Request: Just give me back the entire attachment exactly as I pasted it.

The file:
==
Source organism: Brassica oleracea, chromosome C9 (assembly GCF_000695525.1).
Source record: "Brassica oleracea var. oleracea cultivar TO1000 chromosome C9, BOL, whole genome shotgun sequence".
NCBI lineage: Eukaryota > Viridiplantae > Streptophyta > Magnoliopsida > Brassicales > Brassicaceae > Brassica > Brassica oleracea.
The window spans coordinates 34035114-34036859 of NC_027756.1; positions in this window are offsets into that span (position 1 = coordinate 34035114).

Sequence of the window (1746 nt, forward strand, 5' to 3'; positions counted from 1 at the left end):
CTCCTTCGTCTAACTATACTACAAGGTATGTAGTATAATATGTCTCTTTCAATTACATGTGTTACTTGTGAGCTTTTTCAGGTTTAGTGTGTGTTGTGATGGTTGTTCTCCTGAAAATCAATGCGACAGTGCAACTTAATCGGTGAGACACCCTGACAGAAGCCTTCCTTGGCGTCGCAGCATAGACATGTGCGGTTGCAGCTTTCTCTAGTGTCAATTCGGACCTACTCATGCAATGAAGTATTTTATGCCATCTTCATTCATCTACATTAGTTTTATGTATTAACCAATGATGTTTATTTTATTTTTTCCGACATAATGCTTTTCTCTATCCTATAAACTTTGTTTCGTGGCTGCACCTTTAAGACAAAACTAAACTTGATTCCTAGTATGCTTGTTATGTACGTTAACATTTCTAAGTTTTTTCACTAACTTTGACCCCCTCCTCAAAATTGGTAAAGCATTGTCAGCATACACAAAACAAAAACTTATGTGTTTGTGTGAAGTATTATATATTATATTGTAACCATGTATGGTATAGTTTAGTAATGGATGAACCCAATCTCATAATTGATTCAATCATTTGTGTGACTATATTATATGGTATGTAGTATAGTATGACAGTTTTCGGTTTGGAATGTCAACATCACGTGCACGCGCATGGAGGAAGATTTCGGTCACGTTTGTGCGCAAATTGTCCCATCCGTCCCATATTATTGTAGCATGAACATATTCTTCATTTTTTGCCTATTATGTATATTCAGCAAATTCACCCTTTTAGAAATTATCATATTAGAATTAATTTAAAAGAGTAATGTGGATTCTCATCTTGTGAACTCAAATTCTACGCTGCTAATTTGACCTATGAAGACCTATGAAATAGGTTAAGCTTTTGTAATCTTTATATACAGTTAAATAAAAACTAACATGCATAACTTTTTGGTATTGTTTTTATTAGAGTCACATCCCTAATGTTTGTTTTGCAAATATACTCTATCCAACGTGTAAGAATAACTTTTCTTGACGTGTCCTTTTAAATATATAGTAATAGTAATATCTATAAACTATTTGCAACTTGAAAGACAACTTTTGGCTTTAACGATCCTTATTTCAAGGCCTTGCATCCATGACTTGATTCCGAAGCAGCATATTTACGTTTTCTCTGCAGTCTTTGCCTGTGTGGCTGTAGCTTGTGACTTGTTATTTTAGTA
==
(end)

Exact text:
Source organism: Brassica oleracea, chromosome C9 (assembly GCF_000695525.1).
Source record: "Brassica oleracea var. oleracea cultivar TO1000 chromosome C9, BOL, whole genome shotgun sequence".
NCBI lineage: Eukaryota > Viridiplantae > Streptophyta > Magnoliopsida > Brassicales > Brassicaceae > Brassica > Brassica oleracea.
The window spans coordinates 34035114-34036859 of NC_027756.1; positions in this window are offsets into that span (position 1 = coordinate 34035114).

Sequence of the window (1746 nt, forward strand, 5' to 3'; positions counted from 1 at the left end):
CTCCTTCGTCTAACTATACTACAAGGTATGTAGTATAATATGTCTCTTTCAATTACATGTGTTACTTGTGAGCTTTTTCAGGTTTAGTGTGTGTTGTGATGGTTGTTCTCCTGAAAATCAATGCGACAGTGCAACTTAATCGGTGAGACACCCTGACAGAAGCCTTCCTTGGCGTCGCAGCATAGACATGTGCGGTTGCAGCTTTCTCTAGTGTCAATTCGGACCTACTCATGCAATGAAGTATTTTATGCCATCTTCATTCATCTACATTAGTTTTATGTATTAACCAATGATGTTTATTTTATTTTTTCCGACATAATGCTTTTCTCTATCCTATAAACTTTGTTTCGTGGCTGCACCTTTAAGACAAAACTAAACTTGATTCCTAGTATGCTTGTTATGTACGTTAACATTTCTAAGTTTTTTCACTAACTTTGACCCCCTCCTCAAAATTGGTAAAGCATTGTCAGCATACACAAAACAAAAACTTATGTGTTTGTGTGAAGTATTATATATTATATTGTAACCATGTATGGTATAGTTTAGTAATGGATGAACCCAATCTCATAATTGATTCAATCATTTGTGTGACTATATTATATGGTATGTAGTATAGTATGACAGTTTTCGGTTTGGAATGTCAACATCACGTGCACGCGCATGGAGGAAGATTTCGGTCACGTTTGTGCGCAAATTGTCCCATCCGTCCCATATTATTGTAGCATGAACATATTCTTCATTTTTTGCCTATTATGTATATTCAGCAAATTCACCCTTTTAGAAATTATCATATTAGAATTAATTTAAAAGAGTAATGTGGATTCTCATCTTGTGAACTCAAATTCTACGCTGCTAATTTGACCTATGAAGACCTATGAAATAGGTTAAGCTTTTGTAATCTTTATATACAGTTAAATAAAAACTAACATGCATAACTTTTTGGTATTGTTTTTATTAGAGTCACATCCCTAATGTTTGTTTTGCAAATATACTCTATCCAACGTGTAAGAATAACTTTTCTTGACGTGTCCTTTTAAATATATAGTAATAGTAATATCTATAAACTATTTGCAACTTGAAAGACAACTTTTGGCTTTAACGATCCTTATTTCAAGGCCTTGCATCCATGACTTGATTCCGAAGCAGCATATTTACGTTTTCTCTGCAGTCTTTGCCTGTGTGGCTGTAGCTTGTGACTTGTTATTTTAGTA